Radio interviews where farmers report on their experiences are an integral part of the Farmer Communication Programme.
Photo: Biovision


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In many parts of Africa, formal education and training in agriculture is almost nonexistent. Swiss Biovision Foundation supports farmers via its Farmer Communication Programme. While it takes advantage of its close links with research institutions, the ideas and experiences of farmers also flow directly into its course contents.

As recommended by the International Assessment of Agricultural Knowledge, Science, and Technology for Development (IAASTD, 2008) and confirmed by the World Development Report 2008, hunger and poverty can most efficiently be addressed with support for the sustainable ecological agricultural sector and a focus on smallholder farming with locally adapted cultivation methods. Sustainable agriculture is less input intensive and therefore more accessible for resource-limited rural people, which means that it has a high potential for improving the livelihoods of a large group of rural poor and particularly women.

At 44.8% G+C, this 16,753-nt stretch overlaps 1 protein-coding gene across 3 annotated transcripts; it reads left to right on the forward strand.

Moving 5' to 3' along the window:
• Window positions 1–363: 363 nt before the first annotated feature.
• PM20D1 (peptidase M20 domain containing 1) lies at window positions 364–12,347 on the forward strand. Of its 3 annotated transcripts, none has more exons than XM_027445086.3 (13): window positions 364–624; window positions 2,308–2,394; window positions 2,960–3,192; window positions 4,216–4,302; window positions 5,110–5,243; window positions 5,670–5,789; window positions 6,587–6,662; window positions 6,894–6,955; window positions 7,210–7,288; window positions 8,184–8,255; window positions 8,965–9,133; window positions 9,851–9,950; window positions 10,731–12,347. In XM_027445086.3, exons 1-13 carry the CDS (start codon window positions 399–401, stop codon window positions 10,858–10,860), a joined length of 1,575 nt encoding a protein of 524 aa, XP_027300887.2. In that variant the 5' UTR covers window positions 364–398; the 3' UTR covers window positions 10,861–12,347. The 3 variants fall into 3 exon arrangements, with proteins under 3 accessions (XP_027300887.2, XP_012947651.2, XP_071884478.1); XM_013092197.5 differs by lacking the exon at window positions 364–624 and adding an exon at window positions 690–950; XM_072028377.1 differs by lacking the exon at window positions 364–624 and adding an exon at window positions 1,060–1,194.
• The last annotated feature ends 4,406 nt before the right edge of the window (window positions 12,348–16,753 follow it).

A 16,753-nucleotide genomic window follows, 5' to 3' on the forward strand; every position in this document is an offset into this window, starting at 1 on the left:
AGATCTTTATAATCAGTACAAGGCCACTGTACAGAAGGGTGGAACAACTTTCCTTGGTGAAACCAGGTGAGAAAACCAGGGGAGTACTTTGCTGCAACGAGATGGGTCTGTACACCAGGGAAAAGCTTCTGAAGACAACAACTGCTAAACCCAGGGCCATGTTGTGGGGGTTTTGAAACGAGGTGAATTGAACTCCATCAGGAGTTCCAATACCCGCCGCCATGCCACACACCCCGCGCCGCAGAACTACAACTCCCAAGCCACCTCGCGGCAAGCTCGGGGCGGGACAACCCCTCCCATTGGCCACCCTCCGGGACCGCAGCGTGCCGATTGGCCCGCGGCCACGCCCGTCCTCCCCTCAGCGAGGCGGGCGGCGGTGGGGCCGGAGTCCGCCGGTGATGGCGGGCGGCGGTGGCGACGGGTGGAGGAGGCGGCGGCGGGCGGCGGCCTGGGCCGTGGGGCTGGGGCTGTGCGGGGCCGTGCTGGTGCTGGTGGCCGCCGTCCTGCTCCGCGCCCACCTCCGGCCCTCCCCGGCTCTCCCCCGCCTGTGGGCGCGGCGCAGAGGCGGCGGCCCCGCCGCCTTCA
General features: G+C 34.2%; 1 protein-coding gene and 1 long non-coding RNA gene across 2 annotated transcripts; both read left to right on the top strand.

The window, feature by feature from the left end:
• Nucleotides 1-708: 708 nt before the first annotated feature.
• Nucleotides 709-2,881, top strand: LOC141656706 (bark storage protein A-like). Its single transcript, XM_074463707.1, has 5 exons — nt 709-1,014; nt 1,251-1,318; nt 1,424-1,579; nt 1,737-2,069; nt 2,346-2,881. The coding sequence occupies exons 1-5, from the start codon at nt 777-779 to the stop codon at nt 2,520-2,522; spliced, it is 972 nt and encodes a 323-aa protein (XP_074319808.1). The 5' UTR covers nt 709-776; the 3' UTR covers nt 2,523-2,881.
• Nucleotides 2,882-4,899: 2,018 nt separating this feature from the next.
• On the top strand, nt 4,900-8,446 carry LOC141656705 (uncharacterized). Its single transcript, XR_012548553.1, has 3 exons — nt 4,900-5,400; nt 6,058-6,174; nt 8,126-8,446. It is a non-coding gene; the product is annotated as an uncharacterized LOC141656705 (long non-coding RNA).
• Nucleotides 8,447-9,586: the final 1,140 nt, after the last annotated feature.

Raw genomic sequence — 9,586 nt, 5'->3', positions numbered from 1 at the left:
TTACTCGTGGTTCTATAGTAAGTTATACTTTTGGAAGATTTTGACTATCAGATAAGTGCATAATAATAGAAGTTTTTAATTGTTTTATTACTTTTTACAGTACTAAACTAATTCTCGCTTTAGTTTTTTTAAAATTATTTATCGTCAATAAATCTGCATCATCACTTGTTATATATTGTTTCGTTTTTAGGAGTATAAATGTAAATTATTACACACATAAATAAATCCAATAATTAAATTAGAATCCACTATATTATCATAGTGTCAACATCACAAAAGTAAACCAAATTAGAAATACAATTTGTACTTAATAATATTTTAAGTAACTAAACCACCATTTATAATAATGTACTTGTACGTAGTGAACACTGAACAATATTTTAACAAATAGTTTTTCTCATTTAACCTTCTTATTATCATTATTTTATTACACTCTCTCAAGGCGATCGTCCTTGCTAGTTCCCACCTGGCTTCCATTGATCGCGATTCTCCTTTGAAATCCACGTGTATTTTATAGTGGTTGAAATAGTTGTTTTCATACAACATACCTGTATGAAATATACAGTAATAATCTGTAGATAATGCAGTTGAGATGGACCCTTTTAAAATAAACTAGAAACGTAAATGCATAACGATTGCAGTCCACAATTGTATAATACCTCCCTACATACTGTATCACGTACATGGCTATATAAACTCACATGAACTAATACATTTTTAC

Support through information

During his 27 years in Africa, Biovision President Hans Herren grew increasingly aware of the lack of connection between research institutions and those practising in the field. He realised that bridges needed to be built, which was one of the reasons he founded Biovision Foundation in 1998.

At first, Biovision supported exchange between icipe, the Nairobi-based international institute for insect science for food and health, and farmers in Kenya.

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